Kathleen Doyle skillfully plays five smaller roles, but the device becomes a bit of a distraction in a play that features two main characters who seem so thoroughly lived in by Burton and McAndrew. Whenever Doyle comes on stage, good as she is, one remembers this is a performance, not reality.

The final moments of the play are uncharacteristically heavy-handed and border on the laughable as McAndrew is asked to speak in a manner that, prompted by emotional distress, comes to resemble Eugene. Even worse is a bit of action with a pin, echoing an earlier piece of business, in which Talie pricks herself and registers great surprise and relief at her ability to feel pain. Whether a director’s or writer’s choice, it is a painful betrayal of trust in the material that precedes it.

Nonetheless, for its portrait of a remarkable relationship and for its deeply committed, vigorous performances, Eugene’s Home is another highlight of the BTF’s impressive season.

Promise of Beginnings

Play by Play: Rites of Passage
By Anton Chekov, George Bernard Shaw, Edward Albee and Alfred de Musset, directed by Samuel Buggeln and Laura Margolis
StageWorks/Hudson, through Aug. 22

In the past, StageWorks plus its annual Play by Play production of new one-act plays usually equaled success. The new plays were fast and furious, and even when of less-than-stellar quality, the juxtaposition of themes, characters, setting, and dialogue always fascinated and entertained. During its Kinderhook sojourn, StageWorks’ Play by Play always amounted to one of the most adventurous nights of theater in the area.

Now, StageWorks has opened its own theater, the Max and Lillian Katzman Theater in Hudson, and instead of its usual original one-acts, it has presented four classic short plays: Chekov’s The Celebration, Shaw’s A Village Wooing, Albee’s Counting the Ways: A Vaudeville and Alfred de Musset’s Journey to Gotha: You Can’t Think of Everything. Though the material and locale and even the name of the troupe (StageWorks has added a slash and “Hudson”) are different, the result still adds up to excellence.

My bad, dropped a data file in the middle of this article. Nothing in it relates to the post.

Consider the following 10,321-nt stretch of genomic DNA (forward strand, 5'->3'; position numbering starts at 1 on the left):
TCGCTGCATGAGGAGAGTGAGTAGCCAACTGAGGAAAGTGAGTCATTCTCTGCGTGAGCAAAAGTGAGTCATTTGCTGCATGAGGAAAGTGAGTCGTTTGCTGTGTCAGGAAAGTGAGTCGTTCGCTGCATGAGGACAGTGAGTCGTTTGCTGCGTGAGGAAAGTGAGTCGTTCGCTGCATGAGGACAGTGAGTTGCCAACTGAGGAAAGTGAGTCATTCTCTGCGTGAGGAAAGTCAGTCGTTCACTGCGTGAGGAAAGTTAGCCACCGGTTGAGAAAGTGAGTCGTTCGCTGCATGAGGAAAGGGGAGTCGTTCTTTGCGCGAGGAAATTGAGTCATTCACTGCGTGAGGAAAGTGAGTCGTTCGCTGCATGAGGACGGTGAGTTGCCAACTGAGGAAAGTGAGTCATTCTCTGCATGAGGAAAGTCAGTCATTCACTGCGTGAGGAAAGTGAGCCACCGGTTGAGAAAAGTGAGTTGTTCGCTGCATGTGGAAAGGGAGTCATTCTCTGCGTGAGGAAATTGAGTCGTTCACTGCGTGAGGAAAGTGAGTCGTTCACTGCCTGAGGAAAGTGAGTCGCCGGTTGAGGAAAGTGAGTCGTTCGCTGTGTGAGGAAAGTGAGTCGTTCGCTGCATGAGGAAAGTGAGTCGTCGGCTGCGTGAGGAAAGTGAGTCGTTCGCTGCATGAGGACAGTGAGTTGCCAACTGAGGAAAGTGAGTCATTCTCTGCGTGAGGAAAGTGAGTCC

The new 100-seat, air-conditioned theater affords innovations not available to the company in the former setting; Rites of Passage features rear-screen projection for the set, and the video component adds some depth and contemporary staging that couldn’t even be dreamed of previously. The four comedies receive a background that changes for each one-act, sometimes for each scene; and the chessboard set, done in somber hues of gray and muted black, heighten the edge of these explorations of matrimony. The chessboard is framed by eight legs, each emblazoned with a quote from one of the four playwrights: “If you are afraid of loneliness, do not marry”; “Lack of money is the root of all evil”; “Only fools and frauds think they understand everything”; “The mouth keeps silent to hear the heart speak.” It’s a new beginning at StageWorks/Hudson, and it’s an auspicious one.